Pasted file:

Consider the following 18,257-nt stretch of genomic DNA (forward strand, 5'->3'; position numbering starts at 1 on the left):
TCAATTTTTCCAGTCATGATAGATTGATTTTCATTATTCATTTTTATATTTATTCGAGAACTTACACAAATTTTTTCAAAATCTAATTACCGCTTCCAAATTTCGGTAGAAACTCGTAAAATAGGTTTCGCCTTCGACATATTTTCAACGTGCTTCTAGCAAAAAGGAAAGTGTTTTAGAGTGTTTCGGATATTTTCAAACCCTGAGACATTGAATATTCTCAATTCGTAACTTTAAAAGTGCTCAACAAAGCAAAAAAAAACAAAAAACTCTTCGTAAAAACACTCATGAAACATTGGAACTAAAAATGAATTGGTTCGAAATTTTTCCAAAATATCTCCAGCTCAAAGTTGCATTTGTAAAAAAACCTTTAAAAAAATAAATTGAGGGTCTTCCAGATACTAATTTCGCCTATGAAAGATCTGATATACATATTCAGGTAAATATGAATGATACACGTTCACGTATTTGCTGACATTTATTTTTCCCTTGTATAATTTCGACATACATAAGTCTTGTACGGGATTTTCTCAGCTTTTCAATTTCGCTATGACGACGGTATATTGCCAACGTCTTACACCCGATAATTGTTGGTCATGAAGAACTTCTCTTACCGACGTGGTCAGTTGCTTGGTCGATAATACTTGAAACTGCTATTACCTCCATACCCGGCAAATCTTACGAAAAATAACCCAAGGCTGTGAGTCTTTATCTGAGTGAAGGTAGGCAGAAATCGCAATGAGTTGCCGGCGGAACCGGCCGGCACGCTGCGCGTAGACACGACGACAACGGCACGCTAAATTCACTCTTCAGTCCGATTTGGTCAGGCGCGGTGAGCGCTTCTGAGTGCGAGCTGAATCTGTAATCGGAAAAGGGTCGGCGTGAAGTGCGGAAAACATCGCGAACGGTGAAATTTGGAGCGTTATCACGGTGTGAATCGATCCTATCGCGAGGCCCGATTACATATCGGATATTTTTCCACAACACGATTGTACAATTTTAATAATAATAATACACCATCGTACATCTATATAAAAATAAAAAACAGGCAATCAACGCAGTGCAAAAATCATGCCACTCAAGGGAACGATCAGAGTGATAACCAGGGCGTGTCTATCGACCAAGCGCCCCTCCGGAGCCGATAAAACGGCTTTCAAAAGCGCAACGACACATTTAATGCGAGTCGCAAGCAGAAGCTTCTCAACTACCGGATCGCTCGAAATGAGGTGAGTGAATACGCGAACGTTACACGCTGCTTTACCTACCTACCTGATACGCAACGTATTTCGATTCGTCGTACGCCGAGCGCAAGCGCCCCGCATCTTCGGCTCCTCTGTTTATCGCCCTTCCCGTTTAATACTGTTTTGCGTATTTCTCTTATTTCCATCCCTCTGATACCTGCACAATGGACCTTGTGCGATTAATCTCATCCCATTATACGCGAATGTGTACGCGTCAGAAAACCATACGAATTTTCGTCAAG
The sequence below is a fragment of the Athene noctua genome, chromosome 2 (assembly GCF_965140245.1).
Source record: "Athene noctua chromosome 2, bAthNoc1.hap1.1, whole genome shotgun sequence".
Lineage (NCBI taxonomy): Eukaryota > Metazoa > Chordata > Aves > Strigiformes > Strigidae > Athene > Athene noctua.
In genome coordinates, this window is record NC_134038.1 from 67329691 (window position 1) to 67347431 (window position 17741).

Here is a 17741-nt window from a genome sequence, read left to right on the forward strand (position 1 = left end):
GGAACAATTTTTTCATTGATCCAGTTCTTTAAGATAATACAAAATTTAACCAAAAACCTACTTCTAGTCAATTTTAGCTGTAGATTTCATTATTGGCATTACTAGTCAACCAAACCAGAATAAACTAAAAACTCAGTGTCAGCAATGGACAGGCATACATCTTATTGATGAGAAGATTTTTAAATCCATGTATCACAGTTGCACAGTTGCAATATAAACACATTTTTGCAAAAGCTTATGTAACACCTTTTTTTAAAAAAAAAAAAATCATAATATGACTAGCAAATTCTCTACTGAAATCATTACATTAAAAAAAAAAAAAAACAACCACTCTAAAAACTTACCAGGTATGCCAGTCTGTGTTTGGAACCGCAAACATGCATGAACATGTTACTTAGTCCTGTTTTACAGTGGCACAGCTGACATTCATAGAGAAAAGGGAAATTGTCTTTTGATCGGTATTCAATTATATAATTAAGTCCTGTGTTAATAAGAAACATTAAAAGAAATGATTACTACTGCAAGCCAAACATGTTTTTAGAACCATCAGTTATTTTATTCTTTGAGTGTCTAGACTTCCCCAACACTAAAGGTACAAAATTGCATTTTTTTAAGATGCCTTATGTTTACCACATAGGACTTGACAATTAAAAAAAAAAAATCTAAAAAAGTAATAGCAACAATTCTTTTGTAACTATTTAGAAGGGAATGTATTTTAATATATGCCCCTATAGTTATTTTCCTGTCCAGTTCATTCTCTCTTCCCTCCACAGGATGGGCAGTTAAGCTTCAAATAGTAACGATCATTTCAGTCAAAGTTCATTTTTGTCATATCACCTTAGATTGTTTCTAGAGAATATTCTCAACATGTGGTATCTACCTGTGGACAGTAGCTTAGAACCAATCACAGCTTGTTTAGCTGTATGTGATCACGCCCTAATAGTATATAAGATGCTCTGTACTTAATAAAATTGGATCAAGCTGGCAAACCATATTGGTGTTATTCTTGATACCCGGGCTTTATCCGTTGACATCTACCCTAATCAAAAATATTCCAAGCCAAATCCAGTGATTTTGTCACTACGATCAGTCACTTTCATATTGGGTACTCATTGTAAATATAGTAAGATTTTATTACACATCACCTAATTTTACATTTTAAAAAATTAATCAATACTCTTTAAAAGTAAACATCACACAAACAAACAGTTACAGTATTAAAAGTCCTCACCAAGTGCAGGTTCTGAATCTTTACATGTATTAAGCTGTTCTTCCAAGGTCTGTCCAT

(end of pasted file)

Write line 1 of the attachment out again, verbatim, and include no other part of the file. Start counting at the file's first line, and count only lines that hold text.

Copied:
Consider the following 18,257-nt stretch of genomic DNA (forward strand, 5'->3'; position numbering starts at 1 on the left):